The National Institute of Corrections (NIC)
is soliciting proposals from organizations, groups, or individuals to
enter into a cooperative agreement for an 18-month period to begin no
later than September 15, 2013. This project will be a cooperative agreement and will involve working under the direction of NIC’s Deputy Director to develop modify and enhance a competency based, blended modality training curriculum that follows the framework outlined in “Correctional Leadership Competencies for the 21st Century.” The framework has defined competencies at the executive level and is designed to meet a significant unfilled leadership development need for individuals the field of corrections who have demonstrated the potential to be the chief executive officer at the state, local or federal level. The curriculum that is currently in place is exceptional, but could always be improved upon. The content stresses leadership skill building, exposure to ethical and value based issues, self awareness, strategic thinking, team oriented performance, effective decision making, executive visioning, mission and agenda setting, executive planning, politics of corrections both internally and externally as well the dynamics of creating collaborative partnerships in the external environment. Finally the program strives to develop strategic and critical thinking through a variety of experiential activities and group sessions. This project will be a collaborative venture with the NIC’s Academy and Administrative Divisions.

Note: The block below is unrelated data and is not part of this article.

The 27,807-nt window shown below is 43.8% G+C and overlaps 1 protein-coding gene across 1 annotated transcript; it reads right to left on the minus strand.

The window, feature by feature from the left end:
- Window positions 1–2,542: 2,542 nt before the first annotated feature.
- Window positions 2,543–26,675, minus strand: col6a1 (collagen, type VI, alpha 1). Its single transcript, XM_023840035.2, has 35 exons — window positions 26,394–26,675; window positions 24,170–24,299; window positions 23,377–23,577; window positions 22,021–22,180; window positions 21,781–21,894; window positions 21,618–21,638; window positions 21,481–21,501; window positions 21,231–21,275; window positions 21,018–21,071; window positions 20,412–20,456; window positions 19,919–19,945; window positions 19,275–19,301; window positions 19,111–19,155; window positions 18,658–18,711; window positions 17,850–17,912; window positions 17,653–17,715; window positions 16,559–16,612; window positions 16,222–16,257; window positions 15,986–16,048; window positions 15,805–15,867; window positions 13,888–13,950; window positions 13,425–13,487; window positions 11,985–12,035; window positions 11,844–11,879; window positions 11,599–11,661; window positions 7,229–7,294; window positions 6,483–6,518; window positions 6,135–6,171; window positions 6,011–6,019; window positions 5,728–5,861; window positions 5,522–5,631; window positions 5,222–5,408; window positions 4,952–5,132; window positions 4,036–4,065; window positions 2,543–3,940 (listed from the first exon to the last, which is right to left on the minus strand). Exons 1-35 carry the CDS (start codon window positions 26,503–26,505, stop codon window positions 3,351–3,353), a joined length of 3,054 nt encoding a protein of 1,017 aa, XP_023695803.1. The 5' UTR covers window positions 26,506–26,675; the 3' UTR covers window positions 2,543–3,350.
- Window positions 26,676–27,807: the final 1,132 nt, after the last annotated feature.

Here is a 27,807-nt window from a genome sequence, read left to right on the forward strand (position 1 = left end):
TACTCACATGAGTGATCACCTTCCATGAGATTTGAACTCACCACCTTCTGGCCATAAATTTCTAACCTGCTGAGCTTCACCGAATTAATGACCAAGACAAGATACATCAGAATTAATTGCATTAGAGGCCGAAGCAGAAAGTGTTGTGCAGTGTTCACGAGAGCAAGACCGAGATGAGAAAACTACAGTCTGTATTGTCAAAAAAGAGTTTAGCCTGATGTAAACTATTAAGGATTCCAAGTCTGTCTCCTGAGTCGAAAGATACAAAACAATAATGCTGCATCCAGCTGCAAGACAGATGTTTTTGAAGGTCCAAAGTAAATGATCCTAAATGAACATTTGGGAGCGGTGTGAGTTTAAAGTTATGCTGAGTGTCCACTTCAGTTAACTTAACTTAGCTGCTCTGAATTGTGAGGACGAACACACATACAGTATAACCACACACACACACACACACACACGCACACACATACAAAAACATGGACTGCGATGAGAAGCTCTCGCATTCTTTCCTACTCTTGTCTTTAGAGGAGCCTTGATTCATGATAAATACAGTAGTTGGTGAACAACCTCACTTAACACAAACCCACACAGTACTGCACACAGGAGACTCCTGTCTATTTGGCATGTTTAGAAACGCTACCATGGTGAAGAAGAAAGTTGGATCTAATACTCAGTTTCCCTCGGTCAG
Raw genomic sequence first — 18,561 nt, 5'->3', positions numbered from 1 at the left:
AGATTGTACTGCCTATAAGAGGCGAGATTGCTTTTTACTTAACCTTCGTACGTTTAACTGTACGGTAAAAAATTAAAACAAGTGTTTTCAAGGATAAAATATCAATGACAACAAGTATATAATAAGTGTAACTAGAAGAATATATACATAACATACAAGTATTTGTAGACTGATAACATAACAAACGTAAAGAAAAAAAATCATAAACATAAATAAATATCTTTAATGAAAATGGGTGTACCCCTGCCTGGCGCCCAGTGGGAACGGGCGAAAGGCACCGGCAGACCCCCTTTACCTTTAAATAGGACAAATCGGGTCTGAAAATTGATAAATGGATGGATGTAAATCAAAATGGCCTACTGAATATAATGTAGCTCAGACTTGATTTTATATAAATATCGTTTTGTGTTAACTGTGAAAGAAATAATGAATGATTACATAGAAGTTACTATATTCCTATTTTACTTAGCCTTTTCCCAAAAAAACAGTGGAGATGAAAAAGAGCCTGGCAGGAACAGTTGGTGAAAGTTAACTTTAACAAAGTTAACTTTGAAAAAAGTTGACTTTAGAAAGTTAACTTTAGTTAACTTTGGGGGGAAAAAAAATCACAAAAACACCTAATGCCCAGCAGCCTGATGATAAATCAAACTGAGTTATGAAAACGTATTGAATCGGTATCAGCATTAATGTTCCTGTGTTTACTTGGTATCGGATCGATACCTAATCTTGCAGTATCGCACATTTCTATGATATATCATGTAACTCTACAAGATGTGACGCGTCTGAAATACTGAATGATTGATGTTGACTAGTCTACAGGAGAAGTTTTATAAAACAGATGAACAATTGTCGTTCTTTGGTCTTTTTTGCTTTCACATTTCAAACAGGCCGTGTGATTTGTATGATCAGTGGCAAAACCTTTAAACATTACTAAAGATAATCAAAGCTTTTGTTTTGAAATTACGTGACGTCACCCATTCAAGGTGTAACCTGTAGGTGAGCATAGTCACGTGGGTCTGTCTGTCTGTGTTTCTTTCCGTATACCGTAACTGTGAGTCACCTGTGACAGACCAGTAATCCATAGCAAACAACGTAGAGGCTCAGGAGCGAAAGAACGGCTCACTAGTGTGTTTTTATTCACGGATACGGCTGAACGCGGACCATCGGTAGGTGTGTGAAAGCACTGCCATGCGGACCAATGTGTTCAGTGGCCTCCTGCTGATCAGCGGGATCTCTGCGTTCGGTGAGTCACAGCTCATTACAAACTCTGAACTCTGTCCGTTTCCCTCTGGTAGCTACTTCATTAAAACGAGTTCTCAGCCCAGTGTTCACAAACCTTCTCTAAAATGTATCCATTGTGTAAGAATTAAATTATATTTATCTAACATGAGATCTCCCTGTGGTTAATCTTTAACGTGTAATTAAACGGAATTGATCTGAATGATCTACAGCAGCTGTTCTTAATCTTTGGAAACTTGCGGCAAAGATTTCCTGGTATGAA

DEADLINE: Applications must be received before midnight (ET) on Monday, July 22, 2013.
Please note effective July 1, 2013 the Central Contractor Registration (CCR) has been merged to the System for Award Management (SAM). The SAM registry and Frequently Asked Questions can be reached at http://www.sam.gov. Please note that the registration process can take up to 1-3 weeks, so please plan accordingly.
This blog is funded by a contract from the National Institute of Corrections, U.S. Department of Justice. Points of view or opinions stated in this document are those of the authors and do not necessarily represent the official position or policies of the U.S. Department of Justice.